Both Repsol Honda men continued to work on setting up the spec electronics, which is a very time-consuming affair. "Working on the new electronics is slow, takes a lot of time," Márquez said. He had only used the 2016 engine on Thursday, precisely because it took so long to find the right setting for the two different engines. "I see that with the 2015 engine and the 2016 engine, we need a completely different map. Because it's a different character of engine."

Pedrosa said they had made progress with the electronics since Valencia. "Somebody asked me if they are more in order since Valencia," Pedrosa said. "Yes, it's true, here it's a little bit better. In Valencia it was everything, the wheelie, the traction control in the middle of the corner, but here everything was more smooth, and working together with the throttle. So a little bit more understanding when you are on the bike, and the bike is not making such big moments like we had in Valencia. But still, we have to go more deep, we need more experience for these controls."

The electronics are more of an issue for the Honda than they are for the Ducati, perhaps a reflection of the fact that Ducati's engine is more user friendly all round. "[The electronics] feel pretty good," Scott Redding said. "Even when the tire drops, my lap time drops maybe two tenths. But even with ten, fifteen laps on the tire, I can still do a half-decent lap time, where last year I would struggle. We haven't even touched the electronics at all today, I was just riding the bike and working with feeling. And actually I feel we've got quite a good base with the electronics."

Losing the front

With all the focus on engines and electronics, it is easy to forget that an issue remains with the Michelin front tires. Two heavy crashes again on Thursday saw Michele Pirro shaken up, and Eugene Laverty fracture his radius, both caused by the front washing out. The problem appears to be caused by a slight lack of feel from the front tire. "The main thing is a little bit light feeling on the front in fast corners," Scott Redding said.

Marc Márquez also identified faster corners as being a real problem. He had had a few moments in the fast corners, especially as got close to the limit of grip. "Today it was a little bit better, because we worked with the set up," Márquez said. "But still a few crashes again today, Pirro, Laverty in the fast corners. So it's there that we are a little bit careful, because in the slow corners, always you try to push a little bit more, because you are 60 km/h, 80 km/h, if you crash, it's slow. But in the fast corners, always you take care, but sometimes you lose the front and you don't know why."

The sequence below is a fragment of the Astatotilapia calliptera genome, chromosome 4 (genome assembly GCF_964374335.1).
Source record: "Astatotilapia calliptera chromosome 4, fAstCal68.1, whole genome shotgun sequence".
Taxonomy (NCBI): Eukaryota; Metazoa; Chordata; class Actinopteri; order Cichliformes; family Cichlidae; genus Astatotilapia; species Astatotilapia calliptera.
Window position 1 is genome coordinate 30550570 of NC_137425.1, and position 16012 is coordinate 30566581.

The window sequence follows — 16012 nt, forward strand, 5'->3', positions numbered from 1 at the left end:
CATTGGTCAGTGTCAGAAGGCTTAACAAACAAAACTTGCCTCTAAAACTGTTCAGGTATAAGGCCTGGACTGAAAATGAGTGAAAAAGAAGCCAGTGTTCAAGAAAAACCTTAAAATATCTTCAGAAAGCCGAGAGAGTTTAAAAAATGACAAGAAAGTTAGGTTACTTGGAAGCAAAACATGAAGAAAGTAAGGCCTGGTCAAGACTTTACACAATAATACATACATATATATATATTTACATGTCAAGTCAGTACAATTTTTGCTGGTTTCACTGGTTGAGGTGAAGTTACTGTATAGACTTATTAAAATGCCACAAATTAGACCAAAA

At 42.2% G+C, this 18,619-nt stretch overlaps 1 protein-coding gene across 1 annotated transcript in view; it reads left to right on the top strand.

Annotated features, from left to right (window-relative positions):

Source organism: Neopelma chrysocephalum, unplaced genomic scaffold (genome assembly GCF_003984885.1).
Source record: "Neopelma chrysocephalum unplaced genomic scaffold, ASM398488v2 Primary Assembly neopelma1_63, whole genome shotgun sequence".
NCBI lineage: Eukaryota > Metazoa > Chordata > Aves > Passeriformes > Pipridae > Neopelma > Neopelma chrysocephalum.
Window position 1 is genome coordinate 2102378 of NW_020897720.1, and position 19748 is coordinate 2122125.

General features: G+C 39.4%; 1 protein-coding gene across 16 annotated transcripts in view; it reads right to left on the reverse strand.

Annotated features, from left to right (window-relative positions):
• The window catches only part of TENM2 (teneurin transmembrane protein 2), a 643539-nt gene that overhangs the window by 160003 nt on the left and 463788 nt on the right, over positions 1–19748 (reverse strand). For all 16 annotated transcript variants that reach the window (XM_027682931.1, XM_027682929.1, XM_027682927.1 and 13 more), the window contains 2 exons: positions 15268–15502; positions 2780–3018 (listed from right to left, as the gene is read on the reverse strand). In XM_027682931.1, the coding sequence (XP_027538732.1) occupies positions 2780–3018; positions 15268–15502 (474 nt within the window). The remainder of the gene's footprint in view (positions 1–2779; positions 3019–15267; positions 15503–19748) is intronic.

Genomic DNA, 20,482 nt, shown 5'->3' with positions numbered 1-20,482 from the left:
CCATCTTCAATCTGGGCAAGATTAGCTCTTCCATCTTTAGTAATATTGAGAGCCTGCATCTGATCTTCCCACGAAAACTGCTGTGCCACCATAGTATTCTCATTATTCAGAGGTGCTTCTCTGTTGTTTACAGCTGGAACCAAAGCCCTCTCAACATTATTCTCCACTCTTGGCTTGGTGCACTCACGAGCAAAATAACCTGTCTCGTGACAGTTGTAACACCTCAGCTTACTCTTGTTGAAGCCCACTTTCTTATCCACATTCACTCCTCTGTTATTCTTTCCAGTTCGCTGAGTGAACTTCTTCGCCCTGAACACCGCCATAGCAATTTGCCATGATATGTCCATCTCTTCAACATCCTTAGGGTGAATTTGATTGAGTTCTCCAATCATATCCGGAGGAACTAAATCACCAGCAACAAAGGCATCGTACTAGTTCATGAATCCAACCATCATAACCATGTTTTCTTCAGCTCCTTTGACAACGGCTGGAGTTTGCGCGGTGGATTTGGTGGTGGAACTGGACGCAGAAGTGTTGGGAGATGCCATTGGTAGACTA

The issue is also down to the front tire not being as hard-wearing as the Bridgestone had been. The Bridgestone front was nearly as good on the last lap as it had been on the first, whereas the Michelin was quickly losing grip, Redding explained. "It drops, not quick, but it drops like a rear tire, whereas the Bridgestone front, the last two or three laps of the race, maybe it will drop. But this one is definitely dropping more like a rear tire, consistently getting worse and worse." At least the loss of grip was predictable, making it something a rider can manage.

The front is one area which Michelin is working hard to solve. Alvaro Bautista had been given three different front tires to test, one of which he particularly liked. But, Bautista said, the problem of it being difficult to feel where the limit was remained. It meant changing styles to adapt, the factory Aprilia rider said. You have to brake as much as possible while upright, instead of trailing the front brake deep into the corner.

The MotoGP men have one more day to continue working. The factory Honda and Aprilia men, along with the satellite Ducati riders, will be joined by the factory Ducati riders. It will be a crucial final day of 2015, giving the engineers enough to work with over the winter.

Unofficial times from the MotoGP test:

Pos No Rider Bike Series Time Diff
1 93 Marc Márquez Honda RC213V MotoGP 1:39.570  
2 45 Scott Redding Ducati GP15 MotoGP 1:39.700 0.130
3 51 Michele Pirro Ducati GP15 MotoGP 1:39.800 0.230
4 9 Danilo Petrucci Ducati GP15 MotoGP 1:39.900 0.330
5 8 Hector Barbera Ducati GP14.2 MotoGP 1:39.900 0.330
6 26 Dani Pedrosa Honda RC213V MotoGP 1:40.100 0.530
7 58 Eugene Laverty Ducati GP14.2 MotoGP 1:40.800 1.230

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Was this the first day the Pramac boys got to play with the GP15?